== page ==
A new voice app from a Y Combinator-backed startup called Life Bot wants to make it easier to use Amazon Alexa as a digital assistant, by aiding with your daily routines and learning your personal preferences. At launch, Life Bot’s Alexa app has a handful of tricks up its sleeve. It can find your misplaced phone, for example, by giving it a ring. Or it can text you reminders at a scheduled time. It can even help you meditate or do yoga at your desk.
But Life Bot’s longer-term ambition is to learn from its users, then be able to kick-off personalized workflows with a single voice command.
A future version of the app could respond to a command like “good morning” by launching a series of updates that would differ from user to user.
For instance, one person might first hear their morning briefing, then launch into a meditation session. Another might have Alexa dictate their schedule for the day, then receive a list of reminders that are in need of scheduling. (To be clear, Life Bot would be running content in its own app, not launching other skills.)
The idea for this jack-of-all-trades voice bot comes from co-founders Jess Williams and Oscar Merry, who previously founded London-based voice design agency Opearlo. The agency did client work for a number of companies, including Unilever, that wanted to make their products and services accessible through voice.
“We kept identifying the problems that brands were facing, and we thought there was a huge opportunity to create the first voice app that people love — and one that people actually use every day,” explains Williams.
The founders sold Opearlo and joined Y Combinator’s summer class.
What’s clever about the implementation of this voice app is that it’s working around several challenges facing voice app adoption today — including discovery, people’s confusion over how to use the voice apps themselves and voice apps’ limited inability to reach users outside the home.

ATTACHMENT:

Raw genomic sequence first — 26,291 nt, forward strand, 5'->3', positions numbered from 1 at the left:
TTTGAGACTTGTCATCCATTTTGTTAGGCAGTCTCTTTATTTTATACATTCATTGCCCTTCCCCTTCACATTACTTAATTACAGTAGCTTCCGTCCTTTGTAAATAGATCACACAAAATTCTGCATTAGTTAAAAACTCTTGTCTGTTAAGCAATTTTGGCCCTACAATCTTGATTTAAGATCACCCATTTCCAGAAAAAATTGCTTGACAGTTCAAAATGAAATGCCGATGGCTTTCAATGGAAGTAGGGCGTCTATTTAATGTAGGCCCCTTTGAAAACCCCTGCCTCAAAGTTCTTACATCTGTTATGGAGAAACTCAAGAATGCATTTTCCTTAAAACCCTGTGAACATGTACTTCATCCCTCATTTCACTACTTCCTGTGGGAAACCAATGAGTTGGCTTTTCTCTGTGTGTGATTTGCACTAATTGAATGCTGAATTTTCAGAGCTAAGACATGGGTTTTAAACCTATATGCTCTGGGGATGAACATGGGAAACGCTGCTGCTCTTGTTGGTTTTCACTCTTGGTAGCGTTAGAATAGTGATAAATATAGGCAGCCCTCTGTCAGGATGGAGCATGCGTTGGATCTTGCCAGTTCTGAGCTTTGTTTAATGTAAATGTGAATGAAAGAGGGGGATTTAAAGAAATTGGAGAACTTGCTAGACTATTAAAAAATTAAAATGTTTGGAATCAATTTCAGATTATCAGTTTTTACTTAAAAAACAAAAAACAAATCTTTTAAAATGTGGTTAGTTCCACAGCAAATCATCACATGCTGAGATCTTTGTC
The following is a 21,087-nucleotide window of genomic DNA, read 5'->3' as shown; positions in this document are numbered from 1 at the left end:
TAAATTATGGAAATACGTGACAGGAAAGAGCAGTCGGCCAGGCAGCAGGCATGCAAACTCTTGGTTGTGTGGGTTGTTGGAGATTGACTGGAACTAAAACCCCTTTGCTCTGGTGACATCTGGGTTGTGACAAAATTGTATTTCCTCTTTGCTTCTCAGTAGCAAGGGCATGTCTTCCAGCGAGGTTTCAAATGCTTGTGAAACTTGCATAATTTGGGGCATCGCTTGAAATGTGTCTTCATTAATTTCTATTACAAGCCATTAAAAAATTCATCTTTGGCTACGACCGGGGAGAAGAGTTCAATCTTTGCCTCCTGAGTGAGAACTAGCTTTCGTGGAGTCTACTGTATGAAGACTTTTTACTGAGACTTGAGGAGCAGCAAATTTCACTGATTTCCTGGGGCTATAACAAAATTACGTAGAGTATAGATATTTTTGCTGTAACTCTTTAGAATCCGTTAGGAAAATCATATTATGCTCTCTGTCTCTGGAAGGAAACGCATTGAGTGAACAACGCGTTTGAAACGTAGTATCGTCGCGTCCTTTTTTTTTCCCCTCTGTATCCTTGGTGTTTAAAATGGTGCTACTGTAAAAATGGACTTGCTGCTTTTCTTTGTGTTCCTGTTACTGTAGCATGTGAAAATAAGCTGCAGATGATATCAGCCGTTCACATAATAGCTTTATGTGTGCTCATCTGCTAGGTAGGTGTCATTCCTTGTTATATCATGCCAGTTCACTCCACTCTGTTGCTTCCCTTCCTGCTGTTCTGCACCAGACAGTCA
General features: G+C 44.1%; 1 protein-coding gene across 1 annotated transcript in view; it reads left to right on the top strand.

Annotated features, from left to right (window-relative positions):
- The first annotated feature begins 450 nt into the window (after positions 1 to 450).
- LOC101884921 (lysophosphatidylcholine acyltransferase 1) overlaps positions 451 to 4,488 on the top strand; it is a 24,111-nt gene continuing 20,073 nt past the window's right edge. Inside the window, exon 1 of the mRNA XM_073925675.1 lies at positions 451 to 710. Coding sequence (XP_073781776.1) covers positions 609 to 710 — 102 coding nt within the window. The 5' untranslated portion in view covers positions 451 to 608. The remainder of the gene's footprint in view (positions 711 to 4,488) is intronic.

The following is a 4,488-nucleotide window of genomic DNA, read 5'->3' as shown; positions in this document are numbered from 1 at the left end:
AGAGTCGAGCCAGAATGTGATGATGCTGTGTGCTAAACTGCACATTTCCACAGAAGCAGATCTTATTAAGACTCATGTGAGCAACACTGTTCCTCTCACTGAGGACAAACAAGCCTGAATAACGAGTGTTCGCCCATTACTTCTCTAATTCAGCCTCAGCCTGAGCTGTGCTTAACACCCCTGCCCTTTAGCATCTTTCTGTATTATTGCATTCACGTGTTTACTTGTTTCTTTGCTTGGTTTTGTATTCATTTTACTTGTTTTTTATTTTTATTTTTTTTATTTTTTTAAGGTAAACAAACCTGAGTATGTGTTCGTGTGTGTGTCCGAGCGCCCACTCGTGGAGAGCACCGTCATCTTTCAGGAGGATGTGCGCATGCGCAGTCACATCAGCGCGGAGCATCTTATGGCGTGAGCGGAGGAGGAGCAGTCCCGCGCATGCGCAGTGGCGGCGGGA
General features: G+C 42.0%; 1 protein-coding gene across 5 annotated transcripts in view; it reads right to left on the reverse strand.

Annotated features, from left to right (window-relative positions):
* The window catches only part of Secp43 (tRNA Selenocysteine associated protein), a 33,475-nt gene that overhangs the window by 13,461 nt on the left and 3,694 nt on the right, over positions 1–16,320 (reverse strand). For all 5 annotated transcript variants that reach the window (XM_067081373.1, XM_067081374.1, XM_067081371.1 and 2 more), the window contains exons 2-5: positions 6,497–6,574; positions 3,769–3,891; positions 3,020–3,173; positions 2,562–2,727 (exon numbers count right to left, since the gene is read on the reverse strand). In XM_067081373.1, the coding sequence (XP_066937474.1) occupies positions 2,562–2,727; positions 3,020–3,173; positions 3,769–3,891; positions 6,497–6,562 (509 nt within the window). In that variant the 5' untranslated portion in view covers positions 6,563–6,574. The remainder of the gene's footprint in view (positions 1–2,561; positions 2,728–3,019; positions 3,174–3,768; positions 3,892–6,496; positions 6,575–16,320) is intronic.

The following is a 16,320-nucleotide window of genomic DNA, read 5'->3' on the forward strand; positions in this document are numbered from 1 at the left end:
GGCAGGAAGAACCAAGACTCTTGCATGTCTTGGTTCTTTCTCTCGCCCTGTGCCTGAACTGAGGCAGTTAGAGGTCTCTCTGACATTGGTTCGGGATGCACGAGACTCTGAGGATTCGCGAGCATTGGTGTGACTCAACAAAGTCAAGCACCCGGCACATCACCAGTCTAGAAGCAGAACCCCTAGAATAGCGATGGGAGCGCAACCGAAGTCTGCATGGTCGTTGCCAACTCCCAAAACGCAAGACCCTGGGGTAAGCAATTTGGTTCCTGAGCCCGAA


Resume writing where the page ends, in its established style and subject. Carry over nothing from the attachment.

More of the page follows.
“People love Alexa, but we haven’t yet gotten into the habit of thinking ‘I bet there’s a skill for that,’ like we do with mobile apps,” says Williams. In part, that’s because Alexa is a new technology, she notes. “But also, there aren’t any external triggers to remind you to use Alexa. If you don’t form the habit yourself, it’s very difficult to remember to use her,” Williams continues.
Worse still is trying to remember how to invoke the skills using the right syntax and commands.
To make it easier to get started, Life Bot combines voice app functionality with text messaging.
When you first set up the skill, Life Bot asks for your phone number. The app then texts a welcome message to your phone and asks for your name. After you reply, it will return with suggestions of things to try. Having your hand held like this through the onboarding process makes it a lot easier to get started with Life Bot, compared with other voice apps.
Plus, now that Life Bot has your phone number, the app can connect with you when you’re away from Alexa, too. While Alexa itself has reminders and to-dos, her reach is more limited. You can check on your reminders via the Alexa app, but when they go live, they’re sent to one of your Alexa-powered devices, like your Echo or Echo Dot.
Life Bot, however, can just text your phone instead.
In time, the plan is to introduce new features in Life Bot, starting with to-dos. In that case, Life Bot will just text your whole to-do list to you at a date and time you specify. In a few more months, the team hopes to have the personalization aspects working, too.
And eventually, you’ll be able to use Life Bot on other voice platforms, like Google Home, Cortana and more.
The startup has no immediate plans for monetization, but may partner with others to bring their content into its voice app later on.
Currently bootstrapped, save for Y Combinator’s funding, Life Bot’s team of three aims to raise a seed round when the YC summer program completes.
You can try Life Bot yourself by enabling the Alexa skill here.